The global distributions of the air–sea fluxes of heat and freshwater and water mass transformation rates from a control integration of the coupled National Center for Atmospheric Research (NCAR) Climate System Model (CSM) are compared with similar fields from an uncoupled ocean model equilibrium spinup and a new surface climatology. The climatology and uncoupled model use the same bulk-flux forcing scheme and are forced with National Centers for Environmental Predicition (formerly the National Meteorological Center) atmospheric reanalysis data and satellite-based cloud cover, solar flux, and precipitation estimates. The climatological fluxes for the open ocean are adjusted to give a global net balance and are in broad general agreement with standard ship-based estimates. An exception is the ice-free Southern Ocean, where the net heat and evaporative fluxes appear to be too weak but where the observational coverage underlying the reanalyis is quite poor. Major differences are observed between the climatology and the NCAR CSM coupled solution, namely, enhanced tropical and subtropic solar insolation, stronger energy and hydrologic cycles, and excessive high-latitude ice formation/melt producing a several-fold increase in Arctic and Antarctic deep water formation through brine rejection. The anomalous fluxes and corresponding water-mass transformations are closely tied to the coupled ocean model drift, characterized by a reorganization of the vertical salinity distribution. Some error features in the heat flux and sea surface temperature fields are common to both the coupled and uncoupled solutions, primarily in the western boundary currents and the Antarctic circumpolar current, and are thus likely due to the poor representation of the circulation field in the coarse-resolution NCAR ocean model. Other problems particular to the uncoupled spinup are related to the bulk-flux forcing scheme, an example being excess freshwater deposition in the western boundary currents arising from the inclusion of a weak open ocean surface salinity restoring term. The effective thermal restoring coefficent, which relates the change in nonsolar surface heat flux to sea surface temperature changes, is on average 14.6 W m−2 K−1 for the coupled solution or about a third of the range from the bulk flux forcing scheme, 40–60 W m−2 K−1.

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J. Keith Moore, Keith Lindsay, Scott C. Doney, Matthew C. Long, and Kazuhiro Misumi

Abstract

The authors compare Community Earth System Model results to marine observations for the 1990s and examine climate change impacts on biogeochemistry at the end of the twenty-first century under two future scenarios (Representative Concentration Pathways RCP4.5 and RCP8.5). Late-twentieth-century seasonally varying mixed layer depths are generally within 10 m of observations, with a Southern Ocean shallow bias. Surface nutrient and chlorophyll concentrations exhibit positive biases at low latitudes and negative biases at high latitudes. The volume of the oxygen minimum zones is overestimated.

The impacts of climate change on biogeochemistry have similar spatial patterns under RCP4.5 and RCP8.5, but perturbation magnitudes are larger under RCP8.5. Increasing stratification leads to weaker nutrient entrainment and decreased primary and export production (>30% over large areas). The global-scale decreases in primary and export production scale linearly with the increases in mean sea surface temperature. There are production increases in the high nitrate, low chlorophyll (HNLC) regions, driven by lateral iron inputs from adjacent areas. The increased HNLC export partially compensates for the reductions in non-HNLC waters (~25% offset). Stabilizing greenhouse gas emissions and climate by the end of this century (as in RCP4.5) will minimize the changes to nutrient cycling and primary production in the oceans. In contrast, continued increasing emission of CO2 (as in RCP8.5) will lead to reduced productivity and significant modifications to ocean circulation and biogeochemistry by the end of this century, with more drastic changes beyond the year 2100 as the climate continues to rapidly warm.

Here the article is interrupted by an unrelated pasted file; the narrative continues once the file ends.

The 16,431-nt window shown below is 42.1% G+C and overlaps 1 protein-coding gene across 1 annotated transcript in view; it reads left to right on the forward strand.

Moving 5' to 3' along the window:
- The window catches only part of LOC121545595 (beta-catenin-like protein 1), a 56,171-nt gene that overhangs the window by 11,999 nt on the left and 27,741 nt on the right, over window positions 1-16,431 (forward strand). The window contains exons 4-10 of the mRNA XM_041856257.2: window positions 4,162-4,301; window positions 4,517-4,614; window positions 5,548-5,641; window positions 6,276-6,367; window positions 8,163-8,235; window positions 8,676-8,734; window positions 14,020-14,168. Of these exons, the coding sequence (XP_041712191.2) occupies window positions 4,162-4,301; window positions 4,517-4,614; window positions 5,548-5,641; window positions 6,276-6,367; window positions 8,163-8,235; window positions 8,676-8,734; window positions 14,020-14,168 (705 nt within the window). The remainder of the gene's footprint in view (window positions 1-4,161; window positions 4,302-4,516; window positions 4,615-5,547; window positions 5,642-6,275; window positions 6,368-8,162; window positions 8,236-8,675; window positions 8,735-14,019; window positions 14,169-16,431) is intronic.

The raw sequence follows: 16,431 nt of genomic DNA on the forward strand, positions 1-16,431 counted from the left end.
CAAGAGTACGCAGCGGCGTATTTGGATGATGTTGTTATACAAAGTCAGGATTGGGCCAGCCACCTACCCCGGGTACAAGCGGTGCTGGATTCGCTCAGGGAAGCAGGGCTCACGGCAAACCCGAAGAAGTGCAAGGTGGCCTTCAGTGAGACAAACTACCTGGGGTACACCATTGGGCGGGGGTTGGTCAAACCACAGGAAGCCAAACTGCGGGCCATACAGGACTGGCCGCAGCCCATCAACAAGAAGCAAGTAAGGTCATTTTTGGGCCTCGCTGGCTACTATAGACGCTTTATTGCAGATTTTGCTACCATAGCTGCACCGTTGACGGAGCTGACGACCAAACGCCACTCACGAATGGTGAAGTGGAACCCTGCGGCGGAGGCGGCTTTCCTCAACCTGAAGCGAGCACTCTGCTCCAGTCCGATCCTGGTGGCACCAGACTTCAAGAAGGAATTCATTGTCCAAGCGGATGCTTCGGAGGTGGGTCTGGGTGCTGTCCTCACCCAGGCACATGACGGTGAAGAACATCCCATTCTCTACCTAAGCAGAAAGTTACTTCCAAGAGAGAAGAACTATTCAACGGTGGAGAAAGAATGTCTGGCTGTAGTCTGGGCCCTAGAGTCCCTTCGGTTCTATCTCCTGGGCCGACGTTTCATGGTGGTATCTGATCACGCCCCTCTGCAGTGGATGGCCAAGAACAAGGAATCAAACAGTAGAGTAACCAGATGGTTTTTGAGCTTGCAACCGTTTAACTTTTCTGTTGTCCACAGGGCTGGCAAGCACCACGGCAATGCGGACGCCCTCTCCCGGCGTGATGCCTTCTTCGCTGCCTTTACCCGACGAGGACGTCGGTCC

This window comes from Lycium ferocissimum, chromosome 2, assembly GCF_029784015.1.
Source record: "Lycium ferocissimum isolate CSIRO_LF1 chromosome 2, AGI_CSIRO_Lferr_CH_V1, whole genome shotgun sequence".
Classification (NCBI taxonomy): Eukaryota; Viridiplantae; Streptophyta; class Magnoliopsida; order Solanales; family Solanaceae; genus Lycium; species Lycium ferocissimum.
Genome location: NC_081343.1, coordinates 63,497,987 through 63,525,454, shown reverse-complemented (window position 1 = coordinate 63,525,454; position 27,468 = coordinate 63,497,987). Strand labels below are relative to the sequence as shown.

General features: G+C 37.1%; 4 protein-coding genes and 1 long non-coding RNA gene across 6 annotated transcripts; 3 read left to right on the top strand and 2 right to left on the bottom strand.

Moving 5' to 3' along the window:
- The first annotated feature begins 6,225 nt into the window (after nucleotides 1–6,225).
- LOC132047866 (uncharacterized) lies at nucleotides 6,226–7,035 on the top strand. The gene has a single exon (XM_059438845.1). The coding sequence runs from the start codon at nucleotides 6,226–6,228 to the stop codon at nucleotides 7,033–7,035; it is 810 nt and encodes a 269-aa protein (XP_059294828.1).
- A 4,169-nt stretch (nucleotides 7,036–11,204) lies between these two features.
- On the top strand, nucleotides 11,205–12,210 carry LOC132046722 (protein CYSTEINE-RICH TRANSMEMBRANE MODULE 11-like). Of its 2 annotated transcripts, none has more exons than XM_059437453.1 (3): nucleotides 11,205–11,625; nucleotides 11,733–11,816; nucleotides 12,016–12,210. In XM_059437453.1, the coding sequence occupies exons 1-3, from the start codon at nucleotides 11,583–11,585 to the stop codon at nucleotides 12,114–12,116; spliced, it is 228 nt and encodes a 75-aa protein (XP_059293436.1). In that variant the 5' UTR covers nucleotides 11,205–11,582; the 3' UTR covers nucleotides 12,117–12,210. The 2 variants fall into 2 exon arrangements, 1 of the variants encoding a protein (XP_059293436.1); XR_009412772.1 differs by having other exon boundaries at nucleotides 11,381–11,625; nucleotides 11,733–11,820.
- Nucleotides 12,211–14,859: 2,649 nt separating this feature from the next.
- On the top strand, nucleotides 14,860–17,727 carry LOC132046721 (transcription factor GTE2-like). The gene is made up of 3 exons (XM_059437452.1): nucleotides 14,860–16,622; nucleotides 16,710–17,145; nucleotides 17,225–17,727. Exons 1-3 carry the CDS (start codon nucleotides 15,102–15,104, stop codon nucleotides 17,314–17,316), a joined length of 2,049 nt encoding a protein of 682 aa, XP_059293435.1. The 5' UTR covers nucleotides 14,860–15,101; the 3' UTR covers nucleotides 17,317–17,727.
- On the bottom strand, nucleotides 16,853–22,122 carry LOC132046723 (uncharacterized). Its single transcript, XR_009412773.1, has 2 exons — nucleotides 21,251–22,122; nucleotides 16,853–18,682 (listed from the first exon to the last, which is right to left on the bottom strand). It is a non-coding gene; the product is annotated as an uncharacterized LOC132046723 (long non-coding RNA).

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Scott C. Doney, Steve Yeager, Gokhan Danabasoglu, William G. Large, and James C. McWilliams

Abstract

The interannual variability in upper-ocean (0–400 m) temperature and governing mechanisms for the period 1968–97 are quantified from a global ocean hindcast simulation driven by atmospheric reanalysis and satellite data products. The unconstrained simulation exhibits considerable skill in replicating the observed interannual variability in vertically integrated heat content estimated from hydrographic data and monthly satellite sea surface temperature and sea surface height data. Globally, the most significant interannual variability modes arise from El Niño–Southern Oscillation and the Indian Ocean zonal mode, with substantial extension beyond the Tropics into the midlatitudes. In the well-stratified Tropics and subtropics, net annual heat storage variability is driven predominately by the convergence of the advective heat transport, mostly reflecting velocity anomalies times the mean temperature field. Vertical velocity variability is caused by remote wind forcing, and subsurface temperature anomalies are governed mostly by isopycnal displacements (heave). The dynamics at mid- to high latitudes are qualitatively different and vary regionally. Interannual temperature variability is more coherent with depth because of deep winter mixing and variations in western boundary currents and the Antarctic Circumpolar Current that span the upper thermocline. Net annual heat storage variability is forced by a mixture of local air–sea heat fluxes and the convergence of the advective heat transport, the latter resulting from both velocity and temperature anomalies. Also, density-compensated temperature changes on isopycnal surfaces (spice) are quantitatively significant.

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William G. Large, Gokhan Danabasoglu, Scott C. Doney, and James C. McWilliams

Abstract

The effects of more realistic bulk forcing boundary conditions, a more physical subgrid-scale vertical mixing parameterization, and more accurate bottom topography are investigated in a coarse-resolution, global oceanic general circulation model. In contrast to forcing with prescribed fluxes, the bulk forcing utilizes the evolving model sea surface temperatures and monthly atmospheric fields based on reanalyses by the National Centers for Environmental Prediction and on satellite data products. The vertical mixing in the oceanic boundary layer is governed by a nonlocal K-profile parameterization (KPP) and is matched to parameterizations of mixing in the interior. The KPP scheme is designed to represent well both convective and wind-driven entrainment. The near- equilibrium solutions are compared to a baseline experiment in which the surface tracers are strongly restored everywhere to climatology and the vertical mixing is conventional with constant coefficients, except where there is either convective or near-surface enhancement.